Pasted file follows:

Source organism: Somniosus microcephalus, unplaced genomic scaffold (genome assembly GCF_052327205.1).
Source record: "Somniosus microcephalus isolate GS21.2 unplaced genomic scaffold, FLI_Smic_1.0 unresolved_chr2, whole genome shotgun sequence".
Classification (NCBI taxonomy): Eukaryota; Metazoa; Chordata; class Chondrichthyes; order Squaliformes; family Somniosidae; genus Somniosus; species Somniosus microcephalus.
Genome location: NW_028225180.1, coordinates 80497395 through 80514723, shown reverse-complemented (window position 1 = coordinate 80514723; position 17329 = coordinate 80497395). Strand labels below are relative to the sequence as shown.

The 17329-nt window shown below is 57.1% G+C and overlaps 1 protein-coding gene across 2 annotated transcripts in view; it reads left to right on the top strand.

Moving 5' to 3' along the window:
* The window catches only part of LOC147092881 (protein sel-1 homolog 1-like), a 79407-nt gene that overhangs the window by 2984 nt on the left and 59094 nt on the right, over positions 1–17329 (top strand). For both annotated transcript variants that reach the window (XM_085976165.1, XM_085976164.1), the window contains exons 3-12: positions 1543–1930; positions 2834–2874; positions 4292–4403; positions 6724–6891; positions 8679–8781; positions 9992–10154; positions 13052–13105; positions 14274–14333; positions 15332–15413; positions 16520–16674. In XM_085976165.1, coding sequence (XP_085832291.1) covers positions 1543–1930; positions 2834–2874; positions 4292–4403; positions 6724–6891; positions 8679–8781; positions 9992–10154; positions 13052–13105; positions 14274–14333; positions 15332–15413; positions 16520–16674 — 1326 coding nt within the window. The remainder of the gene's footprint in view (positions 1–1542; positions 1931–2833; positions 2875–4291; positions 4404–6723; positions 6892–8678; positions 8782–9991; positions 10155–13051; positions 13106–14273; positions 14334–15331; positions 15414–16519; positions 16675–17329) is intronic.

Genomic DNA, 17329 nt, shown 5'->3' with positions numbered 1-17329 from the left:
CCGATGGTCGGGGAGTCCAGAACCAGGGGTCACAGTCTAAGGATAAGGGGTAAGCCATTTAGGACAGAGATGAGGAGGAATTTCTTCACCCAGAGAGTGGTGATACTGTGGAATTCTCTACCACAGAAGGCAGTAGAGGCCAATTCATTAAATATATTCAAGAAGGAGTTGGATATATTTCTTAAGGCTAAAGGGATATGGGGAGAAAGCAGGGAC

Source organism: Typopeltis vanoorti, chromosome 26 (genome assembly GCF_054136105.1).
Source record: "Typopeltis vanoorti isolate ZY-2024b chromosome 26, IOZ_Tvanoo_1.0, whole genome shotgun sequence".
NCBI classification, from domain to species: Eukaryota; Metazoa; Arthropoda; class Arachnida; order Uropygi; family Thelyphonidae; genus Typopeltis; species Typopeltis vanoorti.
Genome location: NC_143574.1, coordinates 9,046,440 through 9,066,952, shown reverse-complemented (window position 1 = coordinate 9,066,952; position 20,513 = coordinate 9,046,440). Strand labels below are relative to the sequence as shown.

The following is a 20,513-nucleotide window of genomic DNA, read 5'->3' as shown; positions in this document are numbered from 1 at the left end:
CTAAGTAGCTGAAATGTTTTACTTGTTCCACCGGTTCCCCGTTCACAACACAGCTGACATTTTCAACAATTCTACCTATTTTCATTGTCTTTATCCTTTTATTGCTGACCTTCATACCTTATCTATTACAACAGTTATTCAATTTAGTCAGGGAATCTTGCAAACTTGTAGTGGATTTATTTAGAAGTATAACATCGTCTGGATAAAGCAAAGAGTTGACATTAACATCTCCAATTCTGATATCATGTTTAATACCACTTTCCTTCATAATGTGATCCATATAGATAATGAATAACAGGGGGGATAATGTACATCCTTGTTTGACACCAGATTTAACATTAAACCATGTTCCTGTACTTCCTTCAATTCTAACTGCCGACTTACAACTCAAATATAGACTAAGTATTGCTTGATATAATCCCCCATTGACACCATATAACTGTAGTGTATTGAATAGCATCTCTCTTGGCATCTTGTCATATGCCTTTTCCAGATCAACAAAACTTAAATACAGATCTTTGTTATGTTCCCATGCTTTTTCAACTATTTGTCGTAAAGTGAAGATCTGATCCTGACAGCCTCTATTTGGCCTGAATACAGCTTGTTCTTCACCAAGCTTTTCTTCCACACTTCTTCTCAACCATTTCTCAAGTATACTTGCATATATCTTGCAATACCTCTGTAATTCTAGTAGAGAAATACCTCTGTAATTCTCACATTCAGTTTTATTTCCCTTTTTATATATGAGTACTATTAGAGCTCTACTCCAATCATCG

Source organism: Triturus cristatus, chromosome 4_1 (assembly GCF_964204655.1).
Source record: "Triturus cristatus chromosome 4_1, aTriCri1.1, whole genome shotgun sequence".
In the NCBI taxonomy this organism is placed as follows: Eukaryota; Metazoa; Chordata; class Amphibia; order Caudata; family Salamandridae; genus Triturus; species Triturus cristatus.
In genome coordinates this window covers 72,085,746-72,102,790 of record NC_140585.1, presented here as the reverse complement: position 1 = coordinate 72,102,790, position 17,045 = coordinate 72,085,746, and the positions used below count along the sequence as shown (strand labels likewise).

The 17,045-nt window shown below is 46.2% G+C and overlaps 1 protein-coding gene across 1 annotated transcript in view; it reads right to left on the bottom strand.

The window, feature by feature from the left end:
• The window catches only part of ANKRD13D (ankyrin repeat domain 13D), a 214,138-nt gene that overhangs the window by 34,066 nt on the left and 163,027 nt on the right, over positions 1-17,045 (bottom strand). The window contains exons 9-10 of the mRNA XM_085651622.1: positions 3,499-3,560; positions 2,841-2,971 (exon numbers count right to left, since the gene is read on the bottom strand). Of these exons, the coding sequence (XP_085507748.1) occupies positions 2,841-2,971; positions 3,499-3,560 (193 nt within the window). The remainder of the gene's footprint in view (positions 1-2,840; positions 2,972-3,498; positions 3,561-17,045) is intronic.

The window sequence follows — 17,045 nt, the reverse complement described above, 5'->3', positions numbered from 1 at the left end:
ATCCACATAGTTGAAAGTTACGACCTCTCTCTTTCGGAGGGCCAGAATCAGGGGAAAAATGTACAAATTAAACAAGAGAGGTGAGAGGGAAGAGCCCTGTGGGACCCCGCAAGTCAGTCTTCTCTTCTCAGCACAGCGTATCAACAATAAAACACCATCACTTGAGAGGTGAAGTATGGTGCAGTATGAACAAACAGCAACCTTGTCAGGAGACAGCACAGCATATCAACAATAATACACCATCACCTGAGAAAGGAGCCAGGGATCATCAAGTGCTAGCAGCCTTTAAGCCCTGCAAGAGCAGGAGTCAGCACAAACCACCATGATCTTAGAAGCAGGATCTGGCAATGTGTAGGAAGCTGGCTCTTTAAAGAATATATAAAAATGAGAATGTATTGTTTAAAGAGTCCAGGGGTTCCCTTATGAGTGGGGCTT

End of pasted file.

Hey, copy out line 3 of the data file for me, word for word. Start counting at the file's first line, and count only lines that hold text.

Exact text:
Classification (NCBI taxonomy): Eukaryota; Metazoa; Chordata; class Chondrichthyes; order Squaliformes; family Somniosidae; genus Somniosus; species Somniosus microcephalus.